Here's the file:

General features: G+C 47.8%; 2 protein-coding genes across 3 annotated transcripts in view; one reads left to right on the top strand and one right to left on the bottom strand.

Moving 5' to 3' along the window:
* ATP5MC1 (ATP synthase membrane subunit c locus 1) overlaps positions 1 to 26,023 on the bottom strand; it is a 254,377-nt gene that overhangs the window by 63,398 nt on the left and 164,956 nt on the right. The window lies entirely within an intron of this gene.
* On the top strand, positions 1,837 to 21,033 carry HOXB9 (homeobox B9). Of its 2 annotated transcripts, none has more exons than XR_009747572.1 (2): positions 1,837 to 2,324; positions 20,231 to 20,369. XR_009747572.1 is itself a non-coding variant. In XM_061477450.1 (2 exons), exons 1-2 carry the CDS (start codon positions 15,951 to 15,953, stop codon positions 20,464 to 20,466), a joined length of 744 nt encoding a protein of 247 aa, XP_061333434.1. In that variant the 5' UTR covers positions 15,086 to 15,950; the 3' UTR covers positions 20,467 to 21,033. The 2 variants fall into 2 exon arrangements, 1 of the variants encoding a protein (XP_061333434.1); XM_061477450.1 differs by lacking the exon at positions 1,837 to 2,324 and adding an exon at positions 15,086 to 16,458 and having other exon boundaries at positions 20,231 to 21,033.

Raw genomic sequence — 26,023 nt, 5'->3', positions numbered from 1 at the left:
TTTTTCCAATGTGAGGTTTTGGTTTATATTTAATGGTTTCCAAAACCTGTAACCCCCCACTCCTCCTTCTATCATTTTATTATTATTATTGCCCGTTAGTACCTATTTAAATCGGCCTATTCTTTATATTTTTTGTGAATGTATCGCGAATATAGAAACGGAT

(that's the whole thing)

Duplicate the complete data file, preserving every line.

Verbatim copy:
General features: G+C 47.8%; 2 protein-coding genes across 3 annotated transcripts in view; one reads left to right on the top strand and one right to left on the bottom strand.

Moving 5' to 3' along the window:
* ATP5MC1 (ATP synthase membrane subunit c locus 1) overlaps positions 1 to 26,023 on the bottom strand; it is a 254,377-nt gene that overhangs the window by 63,398 nt on the left and 164,956 nt on the right. The window lies entirely within an intron of this gene.
* On the top strand, positions 1,837 to 21,033 carry HOXB9 (homeobox B9). Of its 2 annotated transcripts, none has more exons than XR_009747572.1 (2): positions 1,837 to 2,324; positions 20,231 to 20,369. XR_009747572.1 is itself a non-coding variant. In XM_061477450.1 (2 exons), exons 1-2 carry the CDS (start codon positions 15,951 to 15,953, stop codon positions 20,464 to 20,466), a joined length of 744 nt encoding a protein of 247 aa, XP_061333434.1. In that variant the 5' UTR covers positions 15,086 to 15,950; the 3' UTR covers positions 20,467 to 21,033. The 2 variants fall into 2 exon arrangements, 1 of the variants encoding a protein (XP_061333434.1); XM_061477450.1 differs by lacking the exon at positions 1,837 to 2,324 and adding an exon at positions 15,086 to 16,458 and having other exon boundaries at positions 20,231 to 21,033.

Raw genomic sequence — 26,023 nt, 5'->3', positions numbered from 1 at the left:
TTTTTCCAATGTGAGGTTTTGGTTTATATTTAATGGTTTCCAAAACCTGTAACCCCCCACTCCTCCTTCTATCATTTTATTATTATTATTGCCCGTTAGTACCTATTTAAATCGGCCTATTCTTTATATTTTTTGTGAATGTATCGCGAATATAGAAACGGAT